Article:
blood pressure

Lower your blood pressure with hibiscus tea

Friday, April 12, 2013 by: David Gutierrez, staff writer
Tags: hibiscus tea, blood pressure, hypertension

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Delicious
(NaturalNews) Hibiscus tea can lower blood pressure as effectively as pharmaceutical drugs, numerous studies have shown.

An herbal tea (tisane) made from hibiscus flowers is a popular beverage worldwide. The ruby-colored, tangy drink is known as "jamaica" in Mexico and is the primary ingredient in Red Zinger tea.

"Most of the commercial herbal tea blends in the United States contain hibiscus," said Diane L. McKay of Tufts University, who has researched the blood pressure reducing benefits of the flower.

Hibiscus (Hibiscus sabdariffa) actually has a long history of use as a blood pressure treatment in many African and Asian traditional medical systems. In the late 1990s, Iranian researchers clinically demonstrated the effectiveness of this treatment. They assigned 54 adults with high blood pressure to drink 10 ounces of either or hibiscus tea or black tea once a day for 12 days. They found that while blood pressure decreased in both groups, it decreased significantly more in the hibiscus group (a total of 10 percent).

This was followed by a pair of studies that compared with hibiscus tea directly to pharmaceutical blood pressure drugs. In 2004, Mexican researchers assigned 75 adults with high blood pressure to take either 25 mg of the drug captopril twice per day, or to drink tea made from 10 g (about 5 teaspoons) of crushed dried hibiscus once per day. After four weeks, blood pressure had dropped by 11 percent in both groups.

In 2007, the researchers conducted a follow-up study, this time using the blood pressure drug lisinopril as a comparison. Once again, hibiscus performed comparably to the drug, reducing blood pressure in hypertension patients in average of 12 percent, compared with 15 percent for lisinopril.

May also prevent high blood pressure, heart attacks

In a randomized, double-blind study published in the Journal of Nutrition in 2010, McKay and colleagues assigned 65 adults between the ages of 30 and 70, all of them suffering from either pre-hypertension or mild hypertension, to drink 240 mL of either hibiscus tea or a placebo three times per day. None of the participants were taking any blood pressure drugs.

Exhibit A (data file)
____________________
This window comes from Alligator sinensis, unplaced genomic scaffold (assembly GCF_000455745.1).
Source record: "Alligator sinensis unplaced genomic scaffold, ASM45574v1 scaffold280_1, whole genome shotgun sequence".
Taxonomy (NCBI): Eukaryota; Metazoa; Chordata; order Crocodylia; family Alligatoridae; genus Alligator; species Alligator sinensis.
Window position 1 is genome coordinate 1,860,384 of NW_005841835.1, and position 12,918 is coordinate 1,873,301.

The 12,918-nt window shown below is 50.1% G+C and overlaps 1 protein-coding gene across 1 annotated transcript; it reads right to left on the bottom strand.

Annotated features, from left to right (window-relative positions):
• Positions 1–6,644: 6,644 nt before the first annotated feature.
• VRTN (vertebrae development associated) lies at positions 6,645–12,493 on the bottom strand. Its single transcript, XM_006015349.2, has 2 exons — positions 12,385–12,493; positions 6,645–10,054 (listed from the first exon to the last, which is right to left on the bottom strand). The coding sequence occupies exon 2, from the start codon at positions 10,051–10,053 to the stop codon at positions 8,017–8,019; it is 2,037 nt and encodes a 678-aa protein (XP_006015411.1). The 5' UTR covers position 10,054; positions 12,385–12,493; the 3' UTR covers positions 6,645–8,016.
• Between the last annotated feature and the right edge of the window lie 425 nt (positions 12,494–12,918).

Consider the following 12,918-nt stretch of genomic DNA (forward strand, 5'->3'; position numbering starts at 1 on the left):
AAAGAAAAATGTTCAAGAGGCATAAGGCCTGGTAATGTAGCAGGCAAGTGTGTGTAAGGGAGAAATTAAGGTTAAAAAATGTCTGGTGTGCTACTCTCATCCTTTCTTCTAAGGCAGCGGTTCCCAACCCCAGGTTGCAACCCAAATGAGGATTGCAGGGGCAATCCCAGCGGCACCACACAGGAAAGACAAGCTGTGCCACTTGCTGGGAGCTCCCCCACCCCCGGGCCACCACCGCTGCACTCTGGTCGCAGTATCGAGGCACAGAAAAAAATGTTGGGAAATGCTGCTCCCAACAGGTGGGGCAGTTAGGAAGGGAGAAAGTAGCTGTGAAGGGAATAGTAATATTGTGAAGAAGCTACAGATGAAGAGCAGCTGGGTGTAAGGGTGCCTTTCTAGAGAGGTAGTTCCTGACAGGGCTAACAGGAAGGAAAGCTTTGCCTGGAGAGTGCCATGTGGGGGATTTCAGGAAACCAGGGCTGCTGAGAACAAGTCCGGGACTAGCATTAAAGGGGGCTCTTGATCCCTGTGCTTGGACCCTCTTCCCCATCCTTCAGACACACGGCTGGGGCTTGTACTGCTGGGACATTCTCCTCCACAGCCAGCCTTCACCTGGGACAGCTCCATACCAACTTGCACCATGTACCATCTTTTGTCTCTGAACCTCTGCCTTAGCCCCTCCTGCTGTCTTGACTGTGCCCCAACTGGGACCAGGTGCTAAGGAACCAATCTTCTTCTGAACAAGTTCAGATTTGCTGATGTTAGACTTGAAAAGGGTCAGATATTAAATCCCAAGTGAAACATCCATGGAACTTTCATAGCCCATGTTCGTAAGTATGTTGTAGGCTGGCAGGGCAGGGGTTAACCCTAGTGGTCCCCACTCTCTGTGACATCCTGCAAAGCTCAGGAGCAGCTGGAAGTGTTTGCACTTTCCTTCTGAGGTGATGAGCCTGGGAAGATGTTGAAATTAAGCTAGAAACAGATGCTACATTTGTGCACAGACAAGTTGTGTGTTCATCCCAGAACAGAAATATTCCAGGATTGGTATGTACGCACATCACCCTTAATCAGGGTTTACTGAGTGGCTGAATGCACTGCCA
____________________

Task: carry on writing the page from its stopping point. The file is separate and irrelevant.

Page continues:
After six weeks, systolic blood pressure dropped seven points in the hibiscus group, compared with only one point in the placebo group. Once again, the improvement seen was comparable to that provided by pharmaceutical drugs.

"These results suggest daily consumption of hibiscus tea, in an amount readily incorporated into the diet, lowers blood pressure in pre- and mildly hypertensive adults and may prove an effective component of the dietary changes recommended for people with these conditions," the researchers wrote.

"Even small changes in blood pressure ... when maintained over time ... will reduce the risk of stroke and heart attack," McKay noted.

Grow your own medicine

Researchers remain unsure exactly how hibiscus acts to lower blood pressure, but they have suggested several mechanisms. Some studies suggest that hibiscus opens the arteries, slows the release of blood vessel-constricting hormones, and acts as a diuretic. It has also been shown to have an antioxidant effect in the body and to boost the immune system.

For those making hibiscus tea at home, dosage recommendations vary from one to five teaspoons steeped for five to 10 minutes in a cup of boiling water.

The hibiscus plant grows well in most climates in the United States, making it possible for people to produce their own supply. Those harvesting hibiscus flowers for tea should note that the tea is actually made from the calyxes surrounding the flowers.

Sources for this article include:

http://www.motherearthnews.com
http://www.gaiaherbs.com

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